Since we are not able to study the mechanical and dynamical characteristics of a particular plate-interface in detail, we have undertaken a comparative study of megathrust earthquakes in subduction zones of different ages and different tectonic settings. We investigate the focal process of the 2011 megathrust earthquake by comparing it with the greatest earthquakes which are known to have occurred in the world, considering characteristics such as earthquake activity, focal mechanisms, rupture patterns, geometry of subduction zones, types of overriding plates, and back-arc activity.

2. The 2011 Tohoku-oki Megathrust Earthquake

The seismic activity off the Pacific coast of the Tohoku district has been extensively investigated and characterized into regional seismic segments (Fig. 1). With the segments being situated in one of the most intensively studied areas of the ongoing earthquake prediction project of Japan 1 1, the seismicity and the maximum size of the earthquakes in each segment have provided important information used to estimate the probability of future large earthquakes occurring there. All the earthquakes larger than Mw 8.0 which have occurred over the last 150 years have been well-documented and investigated, and dense seismic monitoring systems have been in place for over 50 years. For example, the probability of a future Mw 7.5 earthquake (or a slightly larger event) in Region C (hereafter Segment C) in Fig. 1(a), within the next 30 years, had been estimated to be as high as 99%. Although a seismic scenario was proposed in which an earthquake ruptures Segment C initially and extends further towards the Japan trench in the east (Kawasaki et al., 2001), no probability of such an occurrence was estimated. Unfortunately, the 2011 megath-rust earthquake was not confined to Segment C, as had been anticipated.
Fig. 1.

Seismic activity in Japan and its vicinity. a: Seismic segmentation used in the official earthquake forecasting4 of the Evaluation of Major Subduction Zone Earthquakes by the Headquarters for Earthquake Research Promotion. The historically largest earthquake in each segment is indicated. b: Epicenters of earthquakes (yellow symbols classified by magnitude) from 1950 to 2010 with magnitudes given by Japan Meteorological Agency equal to, or larger than, 6.0 and focal depths equal to, or shallower than, 60 km. Trenches and troughs near Japan are illustrated by red curves. The 2011 Tohoku-oki megathrust earthquake ruptured the area circled by the solid ellipse, where along-dip double segmentation (ADDS) is obvious. Along-strike single segmentation (ASSS) can be found in the Nankai Trough, where little recent seismic activity has been observed. Such regions are often called seismic gaps. 4 (2010).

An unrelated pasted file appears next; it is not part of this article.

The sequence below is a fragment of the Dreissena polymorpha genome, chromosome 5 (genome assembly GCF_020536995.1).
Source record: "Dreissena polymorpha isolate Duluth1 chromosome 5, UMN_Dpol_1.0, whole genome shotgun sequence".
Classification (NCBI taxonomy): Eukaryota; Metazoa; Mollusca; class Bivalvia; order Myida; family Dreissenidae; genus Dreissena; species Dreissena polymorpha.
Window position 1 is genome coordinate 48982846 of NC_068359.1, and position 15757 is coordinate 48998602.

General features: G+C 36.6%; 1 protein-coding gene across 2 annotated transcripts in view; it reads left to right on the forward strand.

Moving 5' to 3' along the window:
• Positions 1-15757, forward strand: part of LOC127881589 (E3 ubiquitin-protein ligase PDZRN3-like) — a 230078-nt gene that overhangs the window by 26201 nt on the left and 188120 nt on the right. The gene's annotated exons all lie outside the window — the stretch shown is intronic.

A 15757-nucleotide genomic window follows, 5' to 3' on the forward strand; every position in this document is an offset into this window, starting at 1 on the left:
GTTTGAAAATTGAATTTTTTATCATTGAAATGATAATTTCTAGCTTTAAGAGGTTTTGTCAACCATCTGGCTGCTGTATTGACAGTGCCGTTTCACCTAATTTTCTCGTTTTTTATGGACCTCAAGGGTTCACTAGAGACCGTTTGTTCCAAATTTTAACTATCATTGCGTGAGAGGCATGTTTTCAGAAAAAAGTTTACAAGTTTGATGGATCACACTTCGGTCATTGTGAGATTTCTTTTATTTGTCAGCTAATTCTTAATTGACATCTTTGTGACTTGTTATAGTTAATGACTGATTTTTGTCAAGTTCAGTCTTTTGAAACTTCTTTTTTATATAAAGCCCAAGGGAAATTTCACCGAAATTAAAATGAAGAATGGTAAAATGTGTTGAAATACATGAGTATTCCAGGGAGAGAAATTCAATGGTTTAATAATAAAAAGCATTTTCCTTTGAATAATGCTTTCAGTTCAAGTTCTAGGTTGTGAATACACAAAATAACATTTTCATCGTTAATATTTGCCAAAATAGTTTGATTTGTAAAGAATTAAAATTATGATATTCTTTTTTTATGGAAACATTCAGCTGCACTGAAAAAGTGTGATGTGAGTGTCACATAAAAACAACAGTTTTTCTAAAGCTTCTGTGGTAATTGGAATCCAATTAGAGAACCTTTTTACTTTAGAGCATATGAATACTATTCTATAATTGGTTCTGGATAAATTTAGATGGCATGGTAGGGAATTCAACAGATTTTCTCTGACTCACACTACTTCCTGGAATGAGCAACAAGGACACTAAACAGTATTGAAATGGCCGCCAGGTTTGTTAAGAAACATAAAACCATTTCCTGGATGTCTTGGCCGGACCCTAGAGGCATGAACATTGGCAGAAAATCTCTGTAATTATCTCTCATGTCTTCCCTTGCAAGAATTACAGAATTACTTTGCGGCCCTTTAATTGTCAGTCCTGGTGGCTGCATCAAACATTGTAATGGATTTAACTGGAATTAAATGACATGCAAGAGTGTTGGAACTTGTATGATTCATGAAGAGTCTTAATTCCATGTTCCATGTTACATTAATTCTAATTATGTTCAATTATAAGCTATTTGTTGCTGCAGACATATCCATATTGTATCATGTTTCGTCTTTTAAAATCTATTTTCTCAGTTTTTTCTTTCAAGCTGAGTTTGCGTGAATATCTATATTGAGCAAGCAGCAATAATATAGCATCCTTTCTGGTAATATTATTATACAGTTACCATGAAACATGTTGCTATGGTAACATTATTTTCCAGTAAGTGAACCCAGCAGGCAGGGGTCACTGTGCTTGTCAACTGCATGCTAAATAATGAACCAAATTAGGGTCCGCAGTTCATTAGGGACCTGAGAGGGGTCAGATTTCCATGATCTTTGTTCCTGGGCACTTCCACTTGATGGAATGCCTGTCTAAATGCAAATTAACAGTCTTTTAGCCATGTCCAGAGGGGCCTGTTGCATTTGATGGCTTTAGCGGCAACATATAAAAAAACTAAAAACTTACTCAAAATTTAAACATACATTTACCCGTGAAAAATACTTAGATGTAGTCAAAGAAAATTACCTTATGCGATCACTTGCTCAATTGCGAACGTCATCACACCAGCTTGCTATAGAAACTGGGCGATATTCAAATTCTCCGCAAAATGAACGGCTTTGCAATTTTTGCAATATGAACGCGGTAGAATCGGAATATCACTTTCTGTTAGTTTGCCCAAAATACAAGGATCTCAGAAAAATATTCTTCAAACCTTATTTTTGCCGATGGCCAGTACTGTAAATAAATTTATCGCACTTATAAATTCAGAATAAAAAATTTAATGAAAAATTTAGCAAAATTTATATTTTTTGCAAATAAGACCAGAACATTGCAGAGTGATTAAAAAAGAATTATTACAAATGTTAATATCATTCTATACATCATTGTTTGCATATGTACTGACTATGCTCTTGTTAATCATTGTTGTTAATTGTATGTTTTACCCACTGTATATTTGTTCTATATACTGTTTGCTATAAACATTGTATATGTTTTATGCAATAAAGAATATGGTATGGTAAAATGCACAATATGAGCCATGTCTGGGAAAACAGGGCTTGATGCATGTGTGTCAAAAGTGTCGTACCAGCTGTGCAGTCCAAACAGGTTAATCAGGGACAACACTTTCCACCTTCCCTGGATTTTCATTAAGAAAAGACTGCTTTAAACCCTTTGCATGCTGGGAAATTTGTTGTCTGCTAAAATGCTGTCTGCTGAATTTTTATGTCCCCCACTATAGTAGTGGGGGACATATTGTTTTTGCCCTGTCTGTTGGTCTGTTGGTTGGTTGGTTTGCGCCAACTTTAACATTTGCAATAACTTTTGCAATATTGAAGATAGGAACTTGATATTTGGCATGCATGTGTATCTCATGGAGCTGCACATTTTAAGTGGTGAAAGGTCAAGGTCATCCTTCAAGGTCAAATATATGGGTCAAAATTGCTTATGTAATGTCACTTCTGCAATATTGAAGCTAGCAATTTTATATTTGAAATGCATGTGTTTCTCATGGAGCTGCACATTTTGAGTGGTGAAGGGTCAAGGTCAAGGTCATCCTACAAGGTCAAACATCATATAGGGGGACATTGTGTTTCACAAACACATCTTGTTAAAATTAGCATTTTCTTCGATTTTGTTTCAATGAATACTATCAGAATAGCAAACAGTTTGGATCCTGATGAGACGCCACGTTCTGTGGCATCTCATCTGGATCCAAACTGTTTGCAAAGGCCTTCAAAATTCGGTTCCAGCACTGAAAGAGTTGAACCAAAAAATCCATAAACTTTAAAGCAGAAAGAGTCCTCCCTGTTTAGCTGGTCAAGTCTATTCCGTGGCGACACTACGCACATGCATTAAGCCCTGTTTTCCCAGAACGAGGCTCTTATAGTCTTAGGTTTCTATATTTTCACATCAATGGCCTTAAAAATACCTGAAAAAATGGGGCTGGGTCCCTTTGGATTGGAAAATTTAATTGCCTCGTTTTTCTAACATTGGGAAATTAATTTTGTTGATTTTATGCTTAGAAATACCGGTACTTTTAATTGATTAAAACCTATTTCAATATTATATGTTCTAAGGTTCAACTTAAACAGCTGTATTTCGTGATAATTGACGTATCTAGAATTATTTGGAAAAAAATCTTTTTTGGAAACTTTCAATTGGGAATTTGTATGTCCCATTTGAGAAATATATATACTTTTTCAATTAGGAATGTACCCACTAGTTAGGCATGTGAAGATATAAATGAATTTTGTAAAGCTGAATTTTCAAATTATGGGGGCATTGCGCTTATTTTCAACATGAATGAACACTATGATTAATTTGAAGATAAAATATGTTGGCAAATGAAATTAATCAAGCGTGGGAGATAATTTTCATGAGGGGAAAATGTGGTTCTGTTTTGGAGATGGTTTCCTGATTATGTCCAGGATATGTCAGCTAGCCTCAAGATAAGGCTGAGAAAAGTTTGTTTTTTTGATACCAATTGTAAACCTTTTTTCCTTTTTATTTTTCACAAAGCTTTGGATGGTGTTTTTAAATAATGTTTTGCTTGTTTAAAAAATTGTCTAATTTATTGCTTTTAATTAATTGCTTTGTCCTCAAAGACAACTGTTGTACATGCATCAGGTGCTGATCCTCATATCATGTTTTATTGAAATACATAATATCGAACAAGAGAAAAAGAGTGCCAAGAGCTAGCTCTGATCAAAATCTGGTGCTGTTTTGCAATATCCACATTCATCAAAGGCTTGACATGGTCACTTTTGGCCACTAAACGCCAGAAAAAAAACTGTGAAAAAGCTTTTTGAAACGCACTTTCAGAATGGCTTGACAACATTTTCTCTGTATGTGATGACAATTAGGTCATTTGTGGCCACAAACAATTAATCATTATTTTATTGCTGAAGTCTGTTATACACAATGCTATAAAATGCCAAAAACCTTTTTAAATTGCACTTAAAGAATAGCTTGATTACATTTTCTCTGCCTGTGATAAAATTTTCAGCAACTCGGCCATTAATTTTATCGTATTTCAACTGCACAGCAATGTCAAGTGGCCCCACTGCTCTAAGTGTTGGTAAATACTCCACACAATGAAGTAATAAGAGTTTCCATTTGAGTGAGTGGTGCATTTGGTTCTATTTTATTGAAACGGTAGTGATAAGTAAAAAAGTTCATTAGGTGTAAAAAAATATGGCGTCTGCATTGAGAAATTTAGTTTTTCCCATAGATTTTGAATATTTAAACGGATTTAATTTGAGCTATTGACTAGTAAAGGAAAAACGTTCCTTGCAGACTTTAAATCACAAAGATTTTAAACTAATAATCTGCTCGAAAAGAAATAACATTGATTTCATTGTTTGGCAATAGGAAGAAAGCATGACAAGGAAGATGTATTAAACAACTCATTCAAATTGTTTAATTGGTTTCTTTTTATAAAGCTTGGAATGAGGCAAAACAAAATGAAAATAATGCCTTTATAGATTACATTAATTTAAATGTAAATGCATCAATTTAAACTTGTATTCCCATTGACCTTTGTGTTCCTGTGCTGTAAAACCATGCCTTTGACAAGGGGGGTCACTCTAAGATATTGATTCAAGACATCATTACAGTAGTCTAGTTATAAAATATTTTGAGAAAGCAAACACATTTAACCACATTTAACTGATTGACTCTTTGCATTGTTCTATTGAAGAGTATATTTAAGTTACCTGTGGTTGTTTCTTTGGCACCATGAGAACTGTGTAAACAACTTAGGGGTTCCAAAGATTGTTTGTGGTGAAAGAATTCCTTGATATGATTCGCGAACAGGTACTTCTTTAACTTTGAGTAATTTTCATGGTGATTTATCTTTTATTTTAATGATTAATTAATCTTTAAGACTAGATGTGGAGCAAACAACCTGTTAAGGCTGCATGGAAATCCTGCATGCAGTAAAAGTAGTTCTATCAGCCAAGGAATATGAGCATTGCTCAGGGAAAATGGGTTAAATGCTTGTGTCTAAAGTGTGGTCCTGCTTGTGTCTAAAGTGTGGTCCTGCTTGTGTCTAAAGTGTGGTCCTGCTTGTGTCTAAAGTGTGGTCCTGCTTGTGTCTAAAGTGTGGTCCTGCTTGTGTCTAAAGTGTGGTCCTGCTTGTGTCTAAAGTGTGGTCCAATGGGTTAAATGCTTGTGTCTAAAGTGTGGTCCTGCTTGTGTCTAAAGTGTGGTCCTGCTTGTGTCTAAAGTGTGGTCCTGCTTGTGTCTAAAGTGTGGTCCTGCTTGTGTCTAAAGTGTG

The map in Fig. 1(b) shows a series of segments with many earthquakes along the island arc of Japan. Seismicity in Segments A and C is particularly high, including several earthquakes as large as Mw 8 in Segment A within the last 150-year record. In contrast, seismic activity in Segments D and E was low, with no earthquakes larger than mw 7.8. Therefore, the 30-year probability of an Mw 7.4 event in Segment D was judged to be less than 7%. In Segment E, an earthquake smaller than Mw 7.0 is expected with a probability of about 90%. Although the plot of Fig. 1(b) uses a limited data set from 1950 to 2010, the general pattern of the seismicity is identical to the classical plots by Utsu (2001) who used the data sets of the International Seismo-logical Center and the Japan Meteorological Agency. This drastic difference in seismic activity between two adjacent segments (e.g., Segments C and D) is explained by inter-plate coupling in the north and decoupling in the south (Kanamori, 1977).